NHS demonstration tries to heal Labour-union split

pharmafield logo - pharma news

john_robb_1252335785 A major ‘Save the NHS’ demonstration and rally in Manchester has challenged the coalition’s health policy – and tried to heal the split between the Labour Party and the trade union movement.

The demo, called by the TUC, saw 55,000 people marching past this year’s Conservative Party Conference, calling for an end to the downsizing and privatisation of NHS services.

The rally that followed brought Shadow Health Minister Andy Burnham and the leaders of the Unison and Unite public sector unions onto the same platform – but there was no message of support from Labour leader Ed Miliband.

John Robb (pictured) of punk band Goldblade presented the rally, which featured live music from the region – including the Farm and the Stalybridge Brass Band – alongside political speakers.

Unite leader Len McCluskey warned the Government, “We will take back anything your slimy corrupt hands steal” – but failed to note that the privatisation of NHS services was promoted by the last Labour government.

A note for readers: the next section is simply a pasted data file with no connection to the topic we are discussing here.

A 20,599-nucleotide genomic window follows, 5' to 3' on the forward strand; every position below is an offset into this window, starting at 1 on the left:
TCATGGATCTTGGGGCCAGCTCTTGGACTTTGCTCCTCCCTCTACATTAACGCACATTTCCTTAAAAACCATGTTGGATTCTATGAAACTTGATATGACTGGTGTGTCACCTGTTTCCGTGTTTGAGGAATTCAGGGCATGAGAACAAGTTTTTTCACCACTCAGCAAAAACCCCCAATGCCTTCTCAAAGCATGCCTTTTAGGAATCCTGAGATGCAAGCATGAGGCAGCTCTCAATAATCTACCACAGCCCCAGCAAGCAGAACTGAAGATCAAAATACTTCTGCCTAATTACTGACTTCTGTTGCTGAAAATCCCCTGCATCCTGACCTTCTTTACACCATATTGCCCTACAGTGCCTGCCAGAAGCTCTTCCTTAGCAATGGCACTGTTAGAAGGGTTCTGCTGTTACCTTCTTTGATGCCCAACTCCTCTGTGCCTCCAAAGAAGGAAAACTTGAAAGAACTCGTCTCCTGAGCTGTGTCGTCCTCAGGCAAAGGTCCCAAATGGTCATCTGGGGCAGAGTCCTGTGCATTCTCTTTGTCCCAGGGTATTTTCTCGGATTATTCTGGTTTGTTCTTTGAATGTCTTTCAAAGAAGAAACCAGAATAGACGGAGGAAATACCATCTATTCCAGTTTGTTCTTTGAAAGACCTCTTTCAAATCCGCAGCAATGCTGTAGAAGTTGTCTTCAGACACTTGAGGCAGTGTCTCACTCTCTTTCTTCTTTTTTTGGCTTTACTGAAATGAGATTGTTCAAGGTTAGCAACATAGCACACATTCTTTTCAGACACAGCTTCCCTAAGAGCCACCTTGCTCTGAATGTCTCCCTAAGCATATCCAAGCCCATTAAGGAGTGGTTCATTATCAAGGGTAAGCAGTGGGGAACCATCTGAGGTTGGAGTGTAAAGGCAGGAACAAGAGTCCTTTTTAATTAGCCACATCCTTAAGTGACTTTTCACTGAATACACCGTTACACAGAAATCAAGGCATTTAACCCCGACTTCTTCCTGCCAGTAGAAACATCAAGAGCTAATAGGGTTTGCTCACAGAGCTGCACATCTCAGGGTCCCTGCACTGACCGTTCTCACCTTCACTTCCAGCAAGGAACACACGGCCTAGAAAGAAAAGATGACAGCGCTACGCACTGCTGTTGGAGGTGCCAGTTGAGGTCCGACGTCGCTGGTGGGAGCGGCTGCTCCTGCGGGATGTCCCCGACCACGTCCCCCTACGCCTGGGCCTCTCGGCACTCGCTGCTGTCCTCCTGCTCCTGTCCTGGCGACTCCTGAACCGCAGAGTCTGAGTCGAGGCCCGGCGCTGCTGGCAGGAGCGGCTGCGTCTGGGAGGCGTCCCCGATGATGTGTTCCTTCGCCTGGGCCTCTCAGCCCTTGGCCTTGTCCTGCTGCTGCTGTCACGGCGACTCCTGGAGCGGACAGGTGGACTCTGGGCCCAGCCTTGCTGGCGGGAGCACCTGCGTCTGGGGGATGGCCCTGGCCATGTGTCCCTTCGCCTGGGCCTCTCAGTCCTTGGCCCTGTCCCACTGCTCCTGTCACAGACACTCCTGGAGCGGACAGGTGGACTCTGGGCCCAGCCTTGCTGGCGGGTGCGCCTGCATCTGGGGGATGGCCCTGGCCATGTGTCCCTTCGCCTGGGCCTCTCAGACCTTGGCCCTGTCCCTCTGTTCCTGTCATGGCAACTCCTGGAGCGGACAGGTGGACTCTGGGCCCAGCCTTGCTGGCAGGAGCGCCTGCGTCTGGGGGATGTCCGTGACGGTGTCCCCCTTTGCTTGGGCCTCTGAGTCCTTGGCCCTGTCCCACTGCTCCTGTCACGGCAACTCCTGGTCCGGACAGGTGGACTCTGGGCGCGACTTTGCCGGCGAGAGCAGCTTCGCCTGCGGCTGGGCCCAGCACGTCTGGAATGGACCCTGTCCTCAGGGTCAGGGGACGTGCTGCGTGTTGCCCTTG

Andy Burnham said the demo was a “message of hope” to NHS staff and patients, and a warning to an “out of touch” Government that “has no permission to put the NHS up for sale.”

He emphasised his commitment to repealing the ‘any qualified provider’ rules on competition, and promised: “We will restore the N in NHS.”

Labour Party activist and writer Owen Jones drew attention to the “vultures” of private healthcare “circling” over the new NHS – including Care UK, which donated £20,000 to Andrew Lansley for his private office in 2010.

The day’s protest had an underlying theme of healing the current rift between the Labour Party and the trade union movement, and thereby silencing the calls of many trade unionists for a general strike and the formation of a new left party.